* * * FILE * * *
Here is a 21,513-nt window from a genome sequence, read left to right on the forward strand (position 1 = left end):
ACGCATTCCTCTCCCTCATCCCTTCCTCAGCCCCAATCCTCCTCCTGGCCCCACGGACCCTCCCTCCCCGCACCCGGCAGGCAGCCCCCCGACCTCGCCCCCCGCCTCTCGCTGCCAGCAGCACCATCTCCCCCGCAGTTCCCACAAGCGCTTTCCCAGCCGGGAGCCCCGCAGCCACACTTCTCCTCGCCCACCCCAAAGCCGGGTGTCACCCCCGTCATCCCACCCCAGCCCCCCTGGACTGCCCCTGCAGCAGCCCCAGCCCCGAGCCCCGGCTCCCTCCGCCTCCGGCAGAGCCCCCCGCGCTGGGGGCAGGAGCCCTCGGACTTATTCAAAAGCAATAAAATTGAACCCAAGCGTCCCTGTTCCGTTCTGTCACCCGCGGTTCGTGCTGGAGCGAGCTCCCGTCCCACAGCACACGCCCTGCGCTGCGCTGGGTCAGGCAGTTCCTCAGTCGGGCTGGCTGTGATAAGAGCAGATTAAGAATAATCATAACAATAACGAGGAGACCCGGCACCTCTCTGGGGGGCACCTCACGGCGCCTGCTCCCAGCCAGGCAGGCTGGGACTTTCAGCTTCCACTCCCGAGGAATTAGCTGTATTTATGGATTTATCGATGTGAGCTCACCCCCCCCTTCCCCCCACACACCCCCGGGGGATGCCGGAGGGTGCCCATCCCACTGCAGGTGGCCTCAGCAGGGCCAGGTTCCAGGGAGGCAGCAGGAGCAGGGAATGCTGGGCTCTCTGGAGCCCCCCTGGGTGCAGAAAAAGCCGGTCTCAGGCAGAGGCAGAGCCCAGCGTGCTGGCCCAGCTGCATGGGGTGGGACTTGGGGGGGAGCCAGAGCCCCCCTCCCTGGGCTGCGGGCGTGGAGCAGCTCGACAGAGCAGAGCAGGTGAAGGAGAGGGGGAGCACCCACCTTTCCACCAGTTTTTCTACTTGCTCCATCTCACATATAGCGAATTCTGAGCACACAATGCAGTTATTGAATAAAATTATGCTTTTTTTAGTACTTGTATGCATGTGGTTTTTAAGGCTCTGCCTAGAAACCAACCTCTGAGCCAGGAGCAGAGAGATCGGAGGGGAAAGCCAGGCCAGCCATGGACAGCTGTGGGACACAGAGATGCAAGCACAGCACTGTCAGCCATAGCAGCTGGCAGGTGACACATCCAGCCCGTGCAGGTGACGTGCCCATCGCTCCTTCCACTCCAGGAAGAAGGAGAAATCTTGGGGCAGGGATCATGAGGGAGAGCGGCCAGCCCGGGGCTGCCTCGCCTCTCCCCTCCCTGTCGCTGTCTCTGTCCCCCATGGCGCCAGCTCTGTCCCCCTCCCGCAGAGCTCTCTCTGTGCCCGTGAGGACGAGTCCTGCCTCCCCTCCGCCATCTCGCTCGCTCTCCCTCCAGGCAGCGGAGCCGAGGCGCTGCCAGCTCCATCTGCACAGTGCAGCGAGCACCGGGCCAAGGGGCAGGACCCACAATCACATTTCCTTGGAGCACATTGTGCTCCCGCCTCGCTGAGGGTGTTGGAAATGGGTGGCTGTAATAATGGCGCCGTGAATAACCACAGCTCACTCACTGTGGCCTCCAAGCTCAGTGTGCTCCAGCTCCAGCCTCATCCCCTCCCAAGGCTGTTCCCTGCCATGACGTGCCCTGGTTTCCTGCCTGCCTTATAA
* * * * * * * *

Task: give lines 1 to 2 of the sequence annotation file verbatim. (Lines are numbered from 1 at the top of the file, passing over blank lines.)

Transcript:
Here is a 21,513-nt window from a genome sequence, read left to right on the forward strand (position 1 = left end):
ACGCATTCCTCTCCCTCATCCCTTCCTCAGCCCCAATCCTCCTCCTGGCCCCACGGACCCTCCCTCCCCGCACCCGGCAGGCAGCCCCCCGACCTCGCCCCCCGCCTCTCGCTGCCAGCAGCACCATCTCCCCCGCAGTTCCCACAAGCGCTTTCCCAGCCGGGAGCCCCGCAGCCACACTTCTCCTCGCCCACCCCAAAGCCGGGTGTCACCCCCGTCATCCCACCCCAGCCCCCCTGGACTGCCCCTGCAGCAGCCCCAGCCCCGAGCCCCGGCTCCCTCCGCCTCCGGCAGAGCCCCCCGCGCTGGGGGCAGGAGCCCTCGGACTTATTCAAAAGCAATAAAATTGAACCCAAGCGTCCCTGTTCCGTTCTGTCACCCGCGGTTCGTGCTGGAGCGAGCTCCCGTCCCACAGCACACGCCCTGCGCTGCGCTGGGTCAGGCAGTTCCTCAGTCGGGCTGGCTGTGATAAGAGCAGATTAAGAATAATCATAACAATAACGAGGAGACCCGGCACCTCTCTGGGGGGCACCTCACGGCGCCTGCTCCCAGCCAGGCAGGCTGGGACTTTCAGCTTCCACTCCCGAGGAATTAGCTGTATTTATGGATTTATCGATGTGAGCTCACCCCCCCCTTCCCCCCACACACCCCCGGGGGATGCCGGAGGGTGCCCATCCCACTGCAGGTGGCCTCAGCAGGGCCAGGTTCCAGGGAGGCAGCAGGAGCAGGGAATGCTGGGCTCTCTGGAGCCCCCCTGGGTGCAGAAAAAGCCGGTCTCAGGCAGAGGCAGAGCCCAGCGTGCTGGCCCAGCTGCATGGGGTGGGACTTGGGGGGGAGCCAGAGCCCCCCTCCCTGGGCTGCGGGCGTGGAGCAGCTCGACAGAGCAGAGCAGGTGAAGGAGAGGGGGAGCACCCACCTTTCCACCAGTTTTTCTACTTGCTCCATCTCACATATAGCGAATTCTGAGCACACAATGCAGTTATTGAATAAAATTATGCTTTTTTTAGTACTTGTATGCATGTGGTTTTTAAGGCTCTGCCTAGAAACCAACCTCTGAGCCAGGAGCAGAGAGATCGGAGGGGAAAGCCAGGCCAGCCATGGACAGCTGTGGGACACAGAGATGCAAGCACAGCACTGTCAGCCATAGCAGCTGGCAGGTGACACATCCAGCCCGTGCAGGTGACGTGCCCATCGCTCCTTCCACTCCAGGAAGAAGGAGAAATCTTGGGGCAGGGATCATGAGGGAGAGCGGCCAGCCCGGGGCTGCCTCGCCTCTCCCCTCCCTGTCGCTGTCTCTGTCCCCCATGGCGCCAGCTCTGTCCCCCTCCCGCAGAGCTCTCTCTGTGCCCGTGAGGACGAGTCCTGCCTCCCCTCCGCCATCTCGCTCGCTCTCCCTCCAGGCAGCGGAGCCGAGGCGCTGCCAGCTCCATCTGCACAGTGCAGCGAGCACCGGGCCAAGGGGCAGGACCCACAATCACATTTCCTTGGAGCACATTGTGCTCCCGCCTCGCTGAGGGTGTTGGAAATGGGTGGCTGTAATAATGGCGCCGTGAATAACCACAGCTCACTCACTGTGGCCTCCAAGCTCAGTGTGCTCCAGCTCCAGCCTCATCCCCTCCCAAGGCTGTTCCCTGCCATGACGTGCCCTGGTTTCCTGCCTGCCTTATAA